"The community needs to understand that it is being well handled in concert with the state and territories, and the Commonwealth government," he said.
NSW Chief Health Officer Dr Kerry Chant said that two of the three cases involved men who had returned to Australia on the 6 and 9 January.
She said the flight details for one of the cases would be forthcoming, adding that with the other two cases, the symptoms surfaced "subsequent to their arrival [in Australia]".
"For two of the cases, they became quite unwell after the flight in. And so we do not believe they're infectious at the time of their international flight.
"We are taking this in a very precautionary way. We are contacting many people [who were on board the flights] and we don't want them to be unduly alarmed. It is about early protection.
"The [three] patients are not seriously unwell. We are encouraging people to come forward and get diagnosed."
She said the health system and public health response is "robust", saying that cases have been quickly reported and tests conducted.
'No reason for alarm'
It comes after Victorian health officials confirmed Australia's first case of the deadly coronavirus.
The respiratory condition has been confirmed in a man who arrived from China last week, Victoria's Health Minister Jenny Mikakos said.
The Chinese man aged in his 50s tested positive for the virus on Saturday after visiting a GP on Thursday and going to hospital on Friday.
"There is no reason for alarm in the general community," Ms Mikakos said.
The man had been in Wuhan, the city of 11 million people and the epicentre of the outbreak, before catching a flight to Melbourne from Guangzhou on January 19.
Tests carried out in other Australian states
Meanwhile, four people in South Australia are undergoing tests as a precaution but authorities say the likelihood they actually have the condition is low.
In Queensland five people - including three from the Gold Coast - tested negative for the virus on Saturday, with four others given an all-clear earlier in the week.
Authorities are waiting for test results of one further possible case.
In Tasmania, a man in his 30s who travelled to Wuhan this month is being tested for the virus in Royal Hobart Hospital.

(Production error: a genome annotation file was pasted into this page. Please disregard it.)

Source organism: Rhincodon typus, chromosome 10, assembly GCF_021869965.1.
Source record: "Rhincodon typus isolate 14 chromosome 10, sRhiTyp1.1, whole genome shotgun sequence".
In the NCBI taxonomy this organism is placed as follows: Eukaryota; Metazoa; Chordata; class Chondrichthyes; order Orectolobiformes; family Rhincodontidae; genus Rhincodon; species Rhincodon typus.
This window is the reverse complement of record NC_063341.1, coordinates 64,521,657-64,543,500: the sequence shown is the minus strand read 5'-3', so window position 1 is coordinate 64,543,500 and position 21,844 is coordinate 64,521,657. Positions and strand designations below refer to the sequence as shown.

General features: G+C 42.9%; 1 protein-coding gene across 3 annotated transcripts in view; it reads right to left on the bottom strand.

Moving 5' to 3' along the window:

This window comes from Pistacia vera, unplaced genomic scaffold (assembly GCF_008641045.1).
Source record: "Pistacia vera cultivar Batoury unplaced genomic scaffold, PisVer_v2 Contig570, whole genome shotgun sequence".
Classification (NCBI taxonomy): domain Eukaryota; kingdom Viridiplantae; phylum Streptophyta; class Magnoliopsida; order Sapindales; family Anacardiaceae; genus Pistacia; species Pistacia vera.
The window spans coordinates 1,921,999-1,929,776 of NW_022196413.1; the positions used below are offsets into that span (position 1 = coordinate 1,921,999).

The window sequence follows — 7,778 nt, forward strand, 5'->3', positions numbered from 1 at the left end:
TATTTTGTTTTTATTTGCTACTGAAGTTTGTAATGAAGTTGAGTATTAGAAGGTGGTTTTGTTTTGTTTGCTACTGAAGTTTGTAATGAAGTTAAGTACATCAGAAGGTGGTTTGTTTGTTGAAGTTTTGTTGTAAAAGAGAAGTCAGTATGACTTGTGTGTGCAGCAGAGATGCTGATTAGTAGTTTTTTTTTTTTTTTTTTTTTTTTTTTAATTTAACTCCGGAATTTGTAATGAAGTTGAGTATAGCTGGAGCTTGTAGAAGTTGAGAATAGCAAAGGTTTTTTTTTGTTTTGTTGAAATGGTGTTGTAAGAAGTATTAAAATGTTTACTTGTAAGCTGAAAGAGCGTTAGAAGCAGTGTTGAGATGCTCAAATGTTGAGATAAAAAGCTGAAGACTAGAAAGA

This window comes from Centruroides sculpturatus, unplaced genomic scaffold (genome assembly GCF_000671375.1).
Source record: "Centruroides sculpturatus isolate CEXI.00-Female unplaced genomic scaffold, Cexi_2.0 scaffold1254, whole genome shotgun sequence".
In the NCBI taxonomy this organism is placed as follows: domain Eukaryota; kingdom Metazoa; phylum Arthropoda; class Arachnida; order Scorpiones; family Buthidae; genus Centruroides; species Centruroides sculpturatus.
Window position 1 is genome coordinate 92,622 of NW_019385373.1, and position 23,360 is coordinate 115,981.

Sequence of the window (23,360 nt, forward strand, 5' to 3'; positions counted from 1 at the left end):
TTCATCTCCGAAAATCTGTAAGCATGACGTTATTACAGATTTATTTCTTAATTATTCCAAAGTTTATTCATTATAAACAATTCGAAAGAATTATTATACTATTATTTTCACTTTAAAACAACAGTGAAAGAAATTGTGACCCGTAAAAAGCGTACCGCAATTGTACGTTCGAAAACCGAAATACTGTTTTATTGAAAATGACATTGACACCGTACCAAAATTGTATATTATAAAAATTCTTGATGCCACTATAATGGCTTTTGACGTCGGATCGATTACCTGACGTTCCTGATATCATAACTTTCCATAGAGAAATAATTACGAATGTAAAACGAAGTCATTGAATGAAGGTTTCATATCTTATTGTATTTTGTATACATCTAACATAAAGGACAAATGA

Travel warning raised
The Department of Foreign Affairs and Trade overnight raised the level of travel advice for Wuhan and Hubei province to "do not travel". The disease is listed as having "pandemic potential", allowing border measures to be enhanced.
Passengers arriving on all flights from China are being stopped and given health information about the virus, its symptoms and what to do if they become unwell.
Australia's Chief Medical Officer Brendan Murphy said it was important for people arriving from Wuhan - and those in close contact with them - to monitor for symptoms including fever, cough, sore throat, vomiting and difficulty breathing.
Chinese Australians cancel flights home as deadly coronavirus spreads
Experts are still learning about the virus.
"We don't know exactly how long symptoms take to show after a person has been infected but there is an incubation period and some patients will have very mild symptoms," Prof Murphy said.
China has confirmed 41 deaths from the virus, while more than 1000 people are now estimated to have been affected worldwide. Cases have been confirmed in 10 countries.
Federal and state chief medical officers held joint discussions on Saturday with health ministers expected to do the same.
Prime Minister Scott Morrison said the confirmation of a case in Australia had been anticipated and procedures are in place to manage the situation.
The infected man arrived in Melbourne on China Southern Airlines flight CZ321 from Guangzhou about 9am on January 19.
He has pneumonia and is in a stable condition, being treated in a negative pressure isolation room.
All passengers from the man's flight would be contacted as a precaution.
"He did not show any symptoms whilst he was on the flight so it's possible he wasn't contagious but there's a lot we don't know about this virus at this point," Ms Mikakos said.
The man had been staying with family and had not been out and about, which minimised the risk to the broader community, she noted.
He had also taken precautions by phoning ahead to the GP and hospital before attending and wearing a mask.
Airport screenings worldwide
Airports worldwide are screening passengers arriving from China, while Taiwan has banned anyone from Wuhan from going to the island.
Crossbench Senator Rex Patrick has called for all direct flights from China to Australia to be screened by biosecurity staff.
China has put millions of people in lockdown in an attempt to curb the virus from spreading while the 11 million residents of Wuhan have been told not to leave.
Health officials fear the transmission rate could accelerate as hundreds of millions of Chinese travel at home and abroad for the Lunar New Year, which begins on Saturday.
Scientists are beginning work on vaccination for the virus, with a team of Queensland researchers one of three teams around the world hoping to find a medication within six months.
The previously unknown virus strain is believed to have emerged late last year from illegally traded wildlife at an animal market.